Why not ID and OD michrometer measure what the clearance is and if lucky get brass stock in the exact thickness, cut to length and width then roll to a ring? That or better yet make a aluminum ring a simple lathe project? 

Companies manufacturing these "must have" adapters sure are proud reflected in pricing for simple parts. 

Airheads only at this hut, 61, 70, 75 & 76 vintage, 250, 750, 900 & 900cc's......~~=o&o>.......

Marc Parnes sells a purpose made adapter for this wheel for $45. “But what is the fun in that?” IIRC the BMW opening is 60mm and Tiger 65mm. The lip is a little over 1/8” thick. Staring at it at the time I couldn’t think of a good shim material near at hand. Wanted some 0.090” aluminum plate but didn’t have any. Slept on it and realized a 10ga solid copper wire was practically perfect. Will try next time friend needs tire mounted.

The Marc Parnes BMW adapter’s 2 wing nut bolts clamp the center lip of the wheel. Do not go in the lug holes. 

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2 hours ago, N4HHE said:

Yes! I used to mount tires on my knees, rim supported by wooden blocks, and used about 2 pound rubber mallet for the final stage. Now have a stand to hold the wheel waist high which lets me apply full body weight to the tire to coax it on.

We get smarter in our old age and off the ground changing tyres. I have an antique hand operated bead breaker along with a scratch built giant looking vice and air ram that'll close applying 1,100 lbs force. Last resort the big rig tyre slide hammer whch is required to break Land Rover outside beads. Tyre shops have a 50/50% at best chance of breaking. https://www.amazon.com/Allstar-ALL10105-Standard-Breaker-Wheel/dp/B006K8G5AU/ref=asc_df_B006K8G5AU/?tag=hyprod-20&linkCode=df0&hvadid=312061979255&hvpos=&hvnetw=g&hvrand=16523497868832267719&hvpone=&hvptwo=&hvqmt=&hvdev=c&hvdvcmdl=&hvlocint=&hvlocphy=9031977&hvtargid=pla-526391982636&th=1

https://www.amazon.com/Ken-Tool-35924-Impact-Bead-Breaker/dp/B00132AM7K/ref=asc_df_B00132AM7K/?tag=hyprod-20&linkCode=df0&hvadid=242044768796&hvpos=&hvnetw=g&hvrand=8198899222240085421&hvpone=&hvptwo=&hvqmt=&hvdev=c&hvdvcmdl=&hvlocint=&hvlocphy=9031977&hvtargid=pla-570608919073&psc=1

Freebie tools from friends I helped over the years machining, welding or given a hand getting them out of trouble has it rewards. Proper tyre irons (aluminum material) ground down then polished surfaces another plus. Built a 36" round top portable table with a 1/4" thick rubber cover top as the tyre changing platform. Yes curved 4 x 10 pieces of wood elevating wheel, discs off the table. Bead breaking along with tyre mounting stands take up too much space plus I do not do a lot of tyre changes anyway. Most equipment available is cheap flimsy lightweight design or too expensive for home use.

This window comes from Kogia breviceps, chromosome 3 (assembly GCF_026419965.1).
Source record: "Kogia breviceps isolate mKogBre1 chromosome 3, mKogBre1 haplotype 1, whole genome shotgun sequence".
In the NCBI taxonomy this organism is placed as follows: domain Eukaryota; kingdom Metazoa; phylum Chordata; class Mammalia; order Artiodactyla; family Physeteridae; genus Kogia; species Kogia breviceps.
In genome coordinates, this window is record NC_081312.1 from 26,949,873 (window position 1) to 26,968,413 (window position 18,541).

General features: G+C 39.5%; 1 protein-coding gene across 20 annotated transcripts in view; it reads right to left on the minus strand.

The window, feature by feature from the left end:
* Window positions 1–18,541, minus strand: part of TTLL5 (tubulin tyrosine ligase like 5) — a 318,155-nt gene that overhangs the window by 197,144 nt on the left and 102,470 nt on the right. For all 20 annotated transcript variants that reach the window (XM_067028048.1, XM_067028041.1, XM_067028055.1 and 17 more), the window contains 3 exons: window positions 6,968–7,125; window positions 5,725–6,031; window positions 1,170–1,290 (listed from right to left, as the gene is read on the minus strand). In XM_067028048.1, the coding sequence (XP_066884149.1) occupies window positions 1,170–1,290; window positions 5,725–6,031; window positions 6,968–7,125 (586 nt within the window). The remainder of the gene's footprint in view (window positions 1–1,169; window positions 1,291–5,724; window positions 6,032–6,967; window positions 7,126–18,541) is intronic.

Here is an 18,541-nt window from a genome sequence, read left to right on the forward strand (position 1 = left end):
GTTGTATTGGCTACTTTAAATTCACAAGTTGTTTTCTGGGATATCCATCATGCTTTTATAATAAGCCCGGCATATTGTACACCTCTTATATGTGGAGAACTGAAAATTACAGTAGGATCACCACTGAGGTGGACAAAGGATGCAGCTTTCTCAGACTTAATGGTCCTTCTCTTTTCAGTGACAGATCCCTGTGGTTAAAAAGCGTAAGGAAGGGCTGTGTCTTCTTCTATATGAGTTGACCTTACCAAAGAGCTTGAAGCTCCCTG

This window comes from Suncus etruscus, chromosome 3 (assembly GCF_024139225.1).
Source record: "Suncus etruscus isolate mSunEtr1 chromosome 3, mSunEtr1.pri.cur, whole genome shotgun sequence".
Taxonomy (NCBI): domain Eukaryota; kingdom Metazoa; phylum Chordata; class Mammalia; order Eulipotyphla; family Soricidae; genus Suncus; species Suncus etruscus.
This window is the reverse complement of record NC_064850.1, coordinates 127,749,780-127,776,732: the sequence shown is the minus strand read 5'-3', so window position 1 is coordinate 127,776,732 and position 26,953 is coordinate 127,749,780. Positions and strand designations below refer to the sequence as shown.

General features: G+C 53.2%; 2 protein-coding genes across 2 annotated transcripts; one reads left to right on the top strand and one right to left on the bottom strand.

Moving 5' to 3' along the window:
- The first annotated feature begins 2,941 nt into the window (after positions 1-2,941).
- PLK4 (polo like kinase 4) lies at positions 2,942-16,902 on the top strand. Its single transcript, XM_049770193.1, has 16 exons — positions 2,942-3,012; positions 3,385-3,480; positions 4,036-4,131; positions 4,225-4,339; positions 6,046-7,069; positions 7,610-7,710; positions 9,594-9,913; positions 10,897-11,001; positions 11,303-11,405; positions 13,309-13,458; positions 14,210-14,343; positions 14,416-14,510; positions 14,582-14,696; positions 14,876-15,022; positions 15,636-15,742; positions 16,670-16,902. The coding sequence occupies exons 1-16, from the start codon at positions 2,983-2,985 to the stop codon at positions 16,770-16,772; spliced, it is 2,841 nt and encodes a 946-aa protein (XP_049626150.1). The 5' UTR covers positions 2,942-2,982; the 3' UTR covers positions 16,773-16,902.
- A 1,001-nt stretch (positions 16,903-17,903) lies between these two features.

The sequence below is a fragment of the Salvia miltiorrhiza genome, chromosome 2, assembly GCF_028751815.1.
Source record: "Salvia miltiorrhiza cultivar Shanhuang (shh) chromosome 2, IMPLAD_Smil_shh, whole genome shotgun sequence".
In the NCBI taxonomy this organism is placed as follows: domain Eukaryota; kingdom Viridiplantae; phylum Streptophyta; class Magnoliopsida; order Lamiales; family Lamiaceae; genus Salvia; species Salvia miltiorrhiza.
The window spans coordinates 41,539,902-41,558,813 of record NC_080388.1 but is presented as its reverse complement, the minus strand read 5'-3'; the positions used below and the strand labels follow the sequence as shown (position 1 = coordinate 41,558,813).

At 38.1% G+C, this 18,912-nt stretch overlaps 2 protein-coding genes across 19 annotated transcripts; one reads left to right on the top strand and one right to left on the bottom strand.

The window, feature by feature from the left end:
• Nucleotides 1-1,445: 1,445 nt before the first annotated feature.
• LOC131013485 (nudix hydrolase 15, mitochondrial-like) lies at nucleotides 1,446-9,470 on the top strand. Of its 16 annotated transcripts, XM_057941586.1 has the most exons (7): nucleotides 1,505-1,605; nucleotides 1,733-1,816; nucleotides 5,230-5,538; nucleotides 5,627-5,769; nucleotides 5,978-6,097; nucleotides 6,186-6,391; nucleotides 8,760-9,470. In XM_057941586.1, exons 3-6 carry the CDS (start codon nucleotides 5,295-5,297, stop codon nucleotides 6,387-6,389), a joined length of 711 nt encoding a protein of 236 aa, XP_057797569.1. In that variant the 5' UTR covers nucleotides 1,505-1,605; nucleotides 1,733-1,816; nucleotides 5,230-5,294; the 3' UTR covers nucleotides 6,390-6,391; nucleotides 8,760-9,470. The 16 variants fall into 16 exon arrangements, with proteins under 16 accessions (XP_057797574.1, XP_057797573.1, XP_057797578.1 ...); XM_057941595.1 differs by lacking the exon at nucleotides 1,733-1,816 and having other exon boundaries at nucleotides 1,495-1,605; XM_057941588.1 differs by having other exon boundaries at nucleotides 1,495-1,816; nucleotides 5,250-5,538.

Oops must get stored bike parts out of the computer room before company arrives. I'm proud of the wheels, forks and fenders ready for bike assembly, wifey not so happy......~~=o&o>......

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6 hours ago, N4HHE said:

Marc Parnes sells a purpose made adapter for this wheel for $45. “But what is the fun in that?” IIRC the BMW opening is 60mm and Tiger 65mm. The lip is a little over 1/8” thick. Staring at it at the time I couldn’t think of a good shim material near at hand. Wanted some 0.090” aluminum plate but didn’t have any. Slept on it and realized a 10ga solid copper wire was practically perfect. Will try next time friend needs tire mounted.

The Marc Parnes BMW adapter’s 2 wing nut bolts clamp the center lip of the wheel. Do not go in the lug holes. 

I know they span across the hub and adapter joint and not secured by the lug holes. For $45 of ouch if my bike i'dmachine a aluminum collar just on principle to not pay for another adapter. It's a me thing like the intake spacers I milled out becase they do not exist and wow the results are impressive. Manual milling too many hours vs if I had CNC i'd mass produce and sell 'em......~~=o&o>...... 

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On 11/18/2021 at 9:42 AM, mmc205 said:

I place wheel weights opposite the rim lock, inside the wheel.  I typically use hot glue to give them a nice place to rest as the drop center is not flat.  After that, two wraps of duct tape/gorilla tape in place of a rim strip, then tube/mousse/tire, etc.  This has worked well for me for 1000's of miles.  As far as how much weight, i weight the rim lock, then use that amount of weight opposite the rim lock.  This method gives me vibration free tires up to about 80 mph on road.  the first post below gives an illustration of this method.

 

 

Those are lead, easily formed to the drop center with a ball pein hammer. That's what I do.

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On 11/23/2021 at 6:19 PM, Diverdown said:

Typically not on a dirt bike. But I've never seen nothing like this. Me and my buddy went riding 2 weeks ago. Took some dirt roads to connect trails. Back wheel on his KX-250 was bouncing like a basketball lol.

I've seen that on rear wheels with only one rimlock. I've always run 2 in the back, 1 in front. I started balancing the front about 25 years go... Tried the rear, but wasn't worth it with 2 rimlocks.